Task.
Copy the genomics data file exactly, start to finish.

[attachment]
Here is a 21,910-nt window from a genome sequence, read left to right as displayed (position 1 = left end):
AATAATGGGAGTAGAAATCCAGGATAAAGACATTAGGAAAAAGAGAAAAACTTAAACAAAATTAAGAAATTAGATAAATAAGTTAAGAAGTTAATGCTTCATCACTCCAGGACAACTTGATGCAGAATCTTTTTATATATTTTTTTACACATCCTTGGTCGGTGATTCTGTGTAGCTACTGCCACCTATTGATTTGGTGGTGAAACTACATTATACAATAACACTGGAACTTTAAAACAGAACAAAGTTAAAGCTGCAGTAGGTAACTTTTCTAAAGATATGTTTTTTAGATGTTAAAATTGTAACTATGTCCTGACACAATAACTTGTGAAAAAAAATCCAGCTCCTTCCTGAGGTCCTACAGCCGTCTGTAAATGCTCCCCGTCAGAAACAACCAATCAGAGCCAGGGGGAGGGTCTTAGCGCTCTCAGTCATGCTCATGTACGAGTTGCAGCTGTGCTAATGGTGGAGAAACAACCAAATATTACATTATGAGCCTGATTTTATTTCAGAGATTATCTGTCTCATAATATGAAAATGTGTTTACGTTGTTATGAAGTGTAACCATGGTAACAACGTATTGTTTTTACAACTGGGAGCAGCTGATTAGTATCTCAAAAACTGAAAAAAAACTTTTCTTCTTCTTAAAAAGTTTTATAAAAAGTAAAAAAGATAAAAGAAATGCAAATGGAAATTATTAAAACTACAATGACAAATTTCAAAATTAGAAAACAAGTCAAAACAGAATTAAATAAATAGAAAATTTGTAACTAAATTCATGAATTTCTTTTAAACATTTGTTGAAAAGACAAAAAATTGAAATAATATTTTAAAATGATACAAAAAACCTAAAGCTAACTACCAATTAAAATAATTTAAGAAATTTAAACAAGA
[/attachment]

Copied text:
Here is a 21,910-nt window from a genome sequence, read left to right as displayed (position 1 = left end):
AATAATGGGAGTAGAAATCCAGGATAAAGACATTAGGAAAAAGAGAAAAACTTAAACAAAATTAAGAAATTAGATAAATAAGTTAAGAAGTTAATGCTTCATCACTCCAGGACAACTTGATGCAGAATCTTTTTATATATTTTTTTACACATCCTTGGTCGGTGATTCTGTGTAGCTACTGCCACCTATTGATTTGGTGGTGAAACTACATTATACAATAACACTGGAACTTTAAAACAGAACAAAGTTAAAGCTGCAGTAGGTAACTTTTCTAAAGATATGTTTTTTAGATGTTAAAATTGTAACTATGTCCTGACACAATAACTTGTGAAAAAAAATCCAGCTCCTTCCTGAGGTCCTACAGCCGTCTGTAAATGCTCCCCGTCAGAAACAACCAATCAGAGCCAGGGGGAGGGTCTTAGCGCTCTCAGTCATGCTCATGTACGAGTTGCAGCTGTGCTAATGGTGGAGAAACAACCAAATATTACATTATGAGCCTGATTTTATTTCAGAGATTATCTGTCTCATAATATGAAAATGTGTTTACGTTGTTATGAAGTGTAACCATGGTAACAACGTATTGTTTTTACAACTGGGAGCAGCTGATTAGTATCTCAAAAACTGAAAAAAAACTTTTCTTCTTCTTAAAAAGTTTTATAAAAAGTAAAAAAGATAAAAGAAATGCAAATGGAAATTATTAAAACTACAATGACAAATTTCAAAATTAGAAAACAAGTCAAAACAGAATTAAATAAATAGAAAATTTGTAACTAAATTCATGAATTTCTTTTAAACATTTGTTGAAAAGACAAAAAATTGAAATAATATTTTAAAATGATACAAAAAACCTAAAGCTAACTACCAATTAAAATAATTTAAGAAATTTAAACAAGA